A Summer Experience: God, Occasionalism and the Third Term

While I was revisiting Marcuse last summer, I was fortunate to have extra time to accommodate a personal game of metaphysics. A certain Bruce Lee, in fact threw me a question I couldn’t resist taking on. Obviously, I am not talking of the real Bruce Lee; truth is whether there was a real one I am not sure anymore. Between TV and reality, there is only the couch. And so, with the speed of a kung fu, he asked me if I can reconcile St. Thomas with Daoism, and needless to say, I was amazed at his capacity to defamiliarize a scorching summer afternoon, as if throwing a cold water on my face. This guy is the real Bruce Lee. For an unexplainable aspect even on this part of my association game (identifying his mental (was it?) acts with Bruce Lee’s martial prowess), I rushed to my metaphysical boardroom (there’s no way I could tell how many came and who I was conjuring up to parley with) and started to prepare my answer. He was out for a KFC chicken when I got back with my answer.

The question, in other words, is: Is it possible to reconcile a philosophy that appeals to transcendence with practically a non-philosophy (strictly, where philosophy is not invoked) whose notion of transcendence, if at all, is always already given in the immanence it promotes as the practical ground of the real?

Now you are in my boardroom. Let me continue 

If we will choose to reconcile transcendence and immanence in a more general setting, we will need a third term which could structurally unite the two terms whose unity is under consideration here. The third term might be found to be intrinsic to each of the two terms though in some sense repressed, or it might be after all extrinsic to them. On the one hand, the unity of transcendence and immanence may be said to be a taken for granted fact; on the other hand, we can have a unity only if occasioned by an outside force which is neither transcendent nor immanent. The latter case is familiar to Western philosophy.

We are referring to occasionalism which invokes an external causality seeming to lack the constancy of intention to settle the disputations of immanence across the physical and spiritual dimensions of life. The famous occasionalist statement that it is not fire that burns the cotton, rather it is God can however be repaired to recast our option in favor of an external form of causality that is neither transcendent nor immanent, assuming that each position basically requires an intention. If we can demonstrate that this externality does not possess the intention intrinsic to a determinate position (transcendence or immanence), then we may have obtained the perfect recipe for unity. In other words, we need to demonstrate that the unity is not borne by any interest. But first, we need to prove that a basic form of occasionalism pervades the two determinate positions without actually being a part of either position as to warrant an accommodation of causality in the occasional form we have given to this possibility of unity. What we mean here is simple: the unity is neither taken for granted nor anticipated; rather, it comes, arrives without rhyme or reason.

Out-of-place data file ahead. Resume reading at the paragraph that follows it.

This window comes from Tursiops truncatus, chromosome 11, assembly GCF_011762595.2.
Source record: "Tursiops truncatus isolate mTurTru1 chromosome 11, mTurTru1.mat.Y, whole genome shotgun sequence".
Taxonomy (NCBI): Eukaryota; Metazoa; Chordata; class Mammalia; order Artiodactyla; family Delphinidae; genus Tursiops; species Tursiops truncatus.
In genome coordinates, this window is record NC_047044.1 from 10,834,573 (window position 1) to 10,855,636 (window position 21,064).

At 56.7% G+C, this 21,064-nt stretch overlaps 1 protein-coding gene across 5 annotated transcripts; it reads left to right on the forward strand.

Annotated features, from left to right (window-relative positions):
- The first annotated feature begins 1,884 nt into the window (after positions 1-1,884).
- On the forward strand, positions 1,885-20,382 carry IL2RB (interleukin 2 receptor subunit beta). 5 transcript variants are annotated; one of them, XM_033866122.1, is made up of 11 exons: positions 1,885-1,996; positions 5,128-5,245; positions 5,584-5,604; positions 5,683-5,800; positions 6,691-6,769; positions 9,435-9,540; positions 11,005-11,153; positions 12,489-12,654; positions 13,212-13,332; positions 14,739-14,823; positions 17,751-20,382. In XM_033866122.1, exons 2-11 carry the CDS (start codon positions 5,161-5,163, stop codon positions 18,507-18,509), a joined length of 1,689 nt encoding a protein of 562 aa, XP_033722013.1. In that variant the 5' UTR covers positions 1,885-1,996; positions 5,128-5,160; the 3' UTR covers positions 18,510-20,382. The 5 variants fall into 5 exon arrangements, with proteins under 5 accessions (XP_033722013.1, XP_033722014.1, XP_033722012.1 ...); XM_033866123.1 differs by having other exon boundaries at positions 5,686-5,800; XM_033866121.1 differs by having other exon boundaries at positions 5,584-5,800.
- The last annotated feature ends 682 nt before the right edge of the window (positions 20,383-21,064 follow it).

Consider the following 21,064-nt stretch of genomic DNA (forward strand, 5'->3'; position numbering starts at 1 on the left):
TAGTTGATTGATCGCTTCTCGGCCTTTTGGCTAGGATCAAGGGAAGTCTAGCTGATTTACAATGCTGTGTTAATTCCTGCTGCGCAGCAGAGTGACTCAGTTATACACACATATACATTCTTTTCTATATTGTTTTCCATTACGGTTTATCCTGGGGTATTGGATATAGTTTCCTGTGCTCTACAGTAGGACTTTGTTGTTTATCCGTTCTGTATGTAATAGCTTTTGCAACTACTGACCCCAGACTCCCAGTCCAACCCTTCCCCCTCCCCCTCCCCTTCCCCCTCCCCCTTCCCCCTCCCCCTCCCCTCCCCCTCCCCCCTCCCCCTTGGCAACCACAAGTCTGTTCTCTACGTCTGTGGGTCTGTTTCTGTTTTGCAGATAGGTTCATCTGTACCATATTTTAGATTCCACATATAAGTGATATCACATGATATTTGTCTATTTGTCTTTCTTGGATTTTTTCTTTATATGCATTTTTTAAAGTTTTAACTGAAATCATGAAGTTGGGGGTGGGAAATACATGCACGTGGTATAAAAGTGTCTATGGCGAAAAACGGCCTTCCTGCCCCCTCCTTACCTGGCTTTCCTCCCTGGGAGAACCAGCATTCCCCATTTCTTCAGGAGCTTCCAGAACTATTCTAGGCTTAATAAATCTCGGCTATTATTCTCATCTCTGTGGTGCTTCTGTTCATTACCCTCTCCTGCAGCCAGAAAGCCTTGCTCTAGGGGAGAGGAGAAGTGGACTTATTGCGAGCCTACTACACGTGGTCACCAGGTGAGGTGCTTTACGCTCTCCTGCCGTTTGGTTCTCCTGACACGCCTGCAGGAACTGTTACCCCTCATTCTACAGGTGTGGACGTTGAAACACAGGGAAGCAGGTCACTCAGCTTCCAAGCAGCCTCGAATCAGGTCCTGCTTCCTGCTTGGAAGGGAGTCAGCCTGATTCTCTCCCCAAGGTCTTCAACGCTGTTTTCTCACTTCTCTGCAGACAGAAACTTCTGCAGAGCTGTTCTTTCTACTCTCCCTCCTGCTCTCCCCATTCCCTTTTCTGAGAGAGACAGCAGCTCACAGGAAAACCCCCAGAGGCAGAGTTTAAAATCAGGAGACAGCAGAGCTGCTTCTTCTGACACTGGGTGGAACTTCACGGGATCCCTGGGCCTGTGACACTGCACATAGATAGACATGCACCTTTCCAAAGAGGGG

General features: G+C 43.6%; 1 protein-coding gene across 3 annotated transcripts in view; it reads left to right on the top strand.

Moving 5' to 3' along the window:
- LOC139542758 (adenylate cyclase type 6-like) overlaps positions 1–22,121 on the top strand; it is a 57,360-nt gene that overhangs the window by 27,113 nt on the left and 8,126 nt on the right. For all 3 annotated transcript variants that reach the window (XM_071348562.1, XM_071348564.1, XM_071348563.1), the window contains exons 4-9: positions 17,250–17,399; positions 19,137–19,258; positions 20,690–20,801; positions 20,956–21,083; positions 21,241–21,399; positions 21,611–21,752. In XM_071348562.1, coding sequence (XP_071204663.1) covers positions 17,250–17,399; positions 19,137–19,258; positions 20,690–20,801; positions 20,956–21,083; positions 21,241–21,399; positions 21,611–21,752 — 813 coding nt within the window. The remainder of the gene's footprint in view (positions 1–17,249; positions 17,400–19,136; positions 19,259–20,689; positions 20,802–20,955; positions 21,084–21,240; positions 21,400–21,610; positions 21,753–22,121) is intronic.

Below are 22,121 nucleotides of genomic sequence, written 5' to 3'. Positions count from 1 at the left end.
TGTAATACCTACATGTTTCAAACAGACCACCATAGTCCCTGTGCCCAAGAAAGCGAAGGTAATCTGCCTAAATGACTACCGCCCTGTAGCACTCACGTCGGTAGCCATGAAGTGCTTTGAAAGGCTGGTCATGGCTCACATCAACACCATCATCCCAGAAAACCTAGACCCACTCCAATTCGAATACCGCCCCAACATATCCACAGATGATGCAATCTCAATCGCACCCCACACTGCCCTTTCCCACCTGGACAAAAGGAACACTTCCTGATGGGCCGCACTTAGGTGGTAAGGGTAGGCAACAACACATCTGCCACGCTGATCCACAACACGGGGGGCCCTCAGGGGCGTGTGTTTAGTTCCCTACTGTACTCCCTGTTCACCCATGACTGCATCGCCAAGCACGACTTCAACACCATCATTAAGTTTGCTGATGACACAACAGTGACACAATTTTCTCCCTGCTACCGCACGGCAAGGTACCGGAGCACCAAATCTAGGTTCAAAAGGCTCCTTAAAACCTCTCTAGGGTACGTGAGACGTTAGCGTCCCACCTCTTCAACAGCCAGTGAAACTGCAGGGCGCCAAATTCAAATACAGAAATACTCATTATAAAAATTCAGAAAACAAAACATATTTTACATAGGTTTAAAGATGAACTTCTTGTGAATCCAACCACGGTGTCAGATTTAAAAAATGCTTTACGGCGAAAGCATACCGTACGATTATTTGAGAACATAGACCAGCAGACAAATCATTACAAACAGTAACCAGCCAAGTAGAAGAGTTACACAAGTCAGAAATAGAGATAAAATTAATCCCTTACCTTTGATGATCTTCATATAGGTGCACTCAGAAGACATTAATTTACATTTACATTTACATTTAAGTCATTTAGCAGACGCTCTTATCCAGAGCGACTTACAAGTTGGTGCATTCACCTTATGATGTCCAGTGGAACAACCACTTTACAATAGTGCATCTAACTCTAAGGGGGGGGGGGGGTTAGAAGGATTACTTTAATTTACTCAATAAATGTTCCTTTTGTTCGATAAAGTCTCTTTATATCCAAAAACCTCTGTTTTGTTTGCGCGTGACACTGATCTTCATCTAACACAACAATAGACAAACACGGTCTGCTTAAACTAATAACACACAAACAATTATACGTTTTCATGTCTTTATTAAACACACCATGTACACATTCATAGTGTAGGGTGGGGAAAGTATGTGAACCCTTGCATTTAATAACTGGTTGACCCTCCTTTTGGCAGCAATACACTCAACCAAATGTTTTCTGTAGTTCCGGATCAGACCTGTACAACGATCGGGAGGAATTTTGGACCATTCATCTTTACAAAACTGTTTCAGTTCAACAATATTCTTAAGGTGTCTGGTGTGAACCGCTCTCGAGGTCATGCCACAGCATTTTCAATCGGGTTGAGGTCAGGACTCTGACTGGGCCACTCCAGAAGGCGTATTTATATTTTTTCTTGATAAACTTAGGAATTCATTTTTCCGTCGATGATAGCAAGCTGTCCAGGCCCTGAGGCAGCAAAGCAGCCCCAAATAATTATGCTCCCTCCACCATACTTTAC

First, how can it be demonstrated vis-à-vis the Thomistic notion of truth? Is there an occasional form of causality that we can identify in Thomism? Is there something of the sort comparable to an arrival of truth in Thomism caused by a lack of intention on the part of that which causes our participation in the intrinsic process of truth? A Thomist would readily dispute our initial questions here. God is not an occasionalist. He does not lack the intention as Creator. The presence of reason meanwhile guarantees that this intention is accessible (in immanence) in the form of partaking in the divine will. It is in fact reason that takes the place of the constancy of intention of God that guarantees that no occasional form of causation can ever take place. Reason therefore must constantly work. It will never run out of conditions against which it must work on behalf of God, for reason by virtue of the constancy of its intention will never finish its work until God makes His appearance. Reason will never know, nonetheless, when God will do so. This is the principle of indeterminacy that gives to God, alas, the occasional form that is discouraged by doctrinal Thomism.

In Thomism there is nothing outside the realm of rational participation in the divine will until the divine wills that reason grind to a halt (such as the case of Thomas when he stopped writing after God appeared to Him). Here, there are consequences to bear. Recall that St. Thomas insists that truth is adequation (between the intellect and the thing). The adequation holds until God wills that reason stop working. In the will of God, truth ceases to be an adequation. But no reason can divine the will of God. Reason must therefore leave it to occasionalism, to the principle of indeterminacy to explain (even so, an explanation that does not explain) why God would will Himself to make an appearance. Beyond the capability of reason to explain lies the opportunity of the occasionalist. And why would God appear to reason? Occasionalism has no answer (that is the answer) except it is in the will of God to will His appearance.